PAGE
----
For Holocaust Memorial Day, we are releasing a short film in collaboration with Big Grange Local, Barnet Multi-faith Forum, and the residents of East Finchley.
BA Film students from Middlesex recently produced the short film about a community bulb planting day, as part of a Barnet Council initiative to remember every one of the 1.5 million children who died in the Holocaust. The event brought together people from multiple different faiths to plant a memorial garden dedicated to those who have lost their lives as a result of religious persecution. The film features Amina Qadi, a young woman from the Somali Bravenese community who has been very active in multi-faith dialogue in the area around East Finchley. In 2013, the Somali Bravenese community centre was burnt down, an act of hate crime. The local Jewish community responded by inviting them to pray at the local synagogue. In an act of solidarity, Amina dedicates the bulb planting to the 11 people who lost their lives in the shooting at a synagogue in Pittsburgh on 27th October 2018.
The film features community group Big Grange Local, Barnet Multi-faith Forum, community leaders from all faiths and none, all who volunteered their time to make something positive together. Helen Bendon, who oversaw the project says “We have long had a strength in documentary film practice at Middlesex and our students were quick to get involved, seeing the significance of this kind of event, against a backdrop of current social/political narratives that threatens to divide communities.”
This film captures the positivity and resolve when people come together. The film was shot by third year BA Film students, who went to Tarling Road in East Finchley in late November 2018 to film the community bulb planning event.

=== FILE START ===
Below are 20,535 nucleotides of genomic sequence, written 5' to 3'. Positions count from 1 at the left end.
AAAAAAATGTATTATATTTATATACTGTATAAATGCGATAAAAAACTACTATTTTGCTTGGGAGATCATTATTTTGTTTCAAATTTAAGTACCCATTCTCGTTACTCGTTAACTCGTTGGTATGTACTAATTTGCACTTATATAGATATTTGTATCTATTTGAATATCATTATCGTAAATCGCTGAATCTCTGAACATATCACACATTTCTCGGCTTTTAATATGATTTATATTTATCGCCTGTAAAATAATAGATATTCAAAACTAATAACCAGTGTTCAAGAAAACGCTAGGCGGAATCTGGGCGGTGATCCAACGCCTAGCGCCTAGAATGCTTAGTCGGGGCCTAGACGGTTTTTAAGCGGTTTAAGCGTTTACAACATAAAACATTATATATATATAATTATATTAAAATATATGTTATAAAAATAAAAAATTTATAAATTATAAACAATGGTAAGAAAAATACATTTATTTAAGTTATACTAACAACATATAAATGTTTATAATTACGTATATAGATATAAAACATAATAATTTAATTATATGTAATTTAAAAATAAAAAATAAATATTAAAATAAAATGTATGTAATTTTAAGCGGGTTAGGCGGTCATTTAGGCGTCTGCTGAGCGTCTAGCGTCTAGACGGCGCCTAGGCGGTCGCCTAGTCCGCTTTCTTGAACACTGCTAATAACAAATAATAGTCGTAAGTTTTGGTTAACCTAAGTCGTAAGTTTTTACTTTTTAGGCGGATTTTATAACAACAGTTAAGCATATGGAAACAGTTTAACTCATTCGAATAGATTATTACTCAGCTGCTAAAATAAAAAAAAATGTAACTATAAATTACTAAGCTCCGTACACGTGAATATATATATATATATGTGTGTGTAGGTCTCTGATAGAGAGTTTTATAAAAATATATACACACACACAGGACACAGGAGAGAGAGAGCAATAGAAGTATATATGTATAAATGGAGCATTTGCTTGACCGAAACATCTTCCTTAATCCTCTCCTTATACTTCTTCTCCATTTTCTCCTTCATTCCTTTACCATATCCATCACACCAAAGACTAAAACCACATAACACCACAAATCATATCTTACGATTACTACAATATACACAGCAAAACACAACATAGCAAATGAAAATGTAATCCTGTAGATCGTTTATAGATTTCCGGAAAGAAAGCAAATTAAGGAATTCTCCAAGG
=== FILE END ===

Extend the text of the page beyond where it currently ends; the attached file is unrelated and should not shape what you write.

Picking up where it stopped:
This is the latest project in a wider body of work led by Director of Student Affairs David Malpas, with Ben Serlin (Senior Programme Manager, Student Affairs) and Helen Bendon (Director of Programmes for Cinema and Interactive Arts) for ‘The Changing the Culture Initiative’ at Middlesex University, our long-term commitment to addressing violence against women, harassment and hate crime.
Cinematographer and editor Bruna Ventura got involved in this project "because I wanted not just to be part of thee whole process of doing this documentary, but also to experience and live this day as a community, where everyone is welcome."
The work we have done so far includes a “No Home for Hate” initiative foregrounding students’ voices in looking at hate crime, and the development of sector-specific training to enable all staff to be able to recognise, respond and report safeguarding concerns. We are also developing this activity to involve local community engagement whereby students engage with individuals and groups affected by hate crime, help communicate their stories and challenge behaviours and attitudes.
This latest film demonstrates our commitment to working together as part of #TeamMDX to drive forward culture change.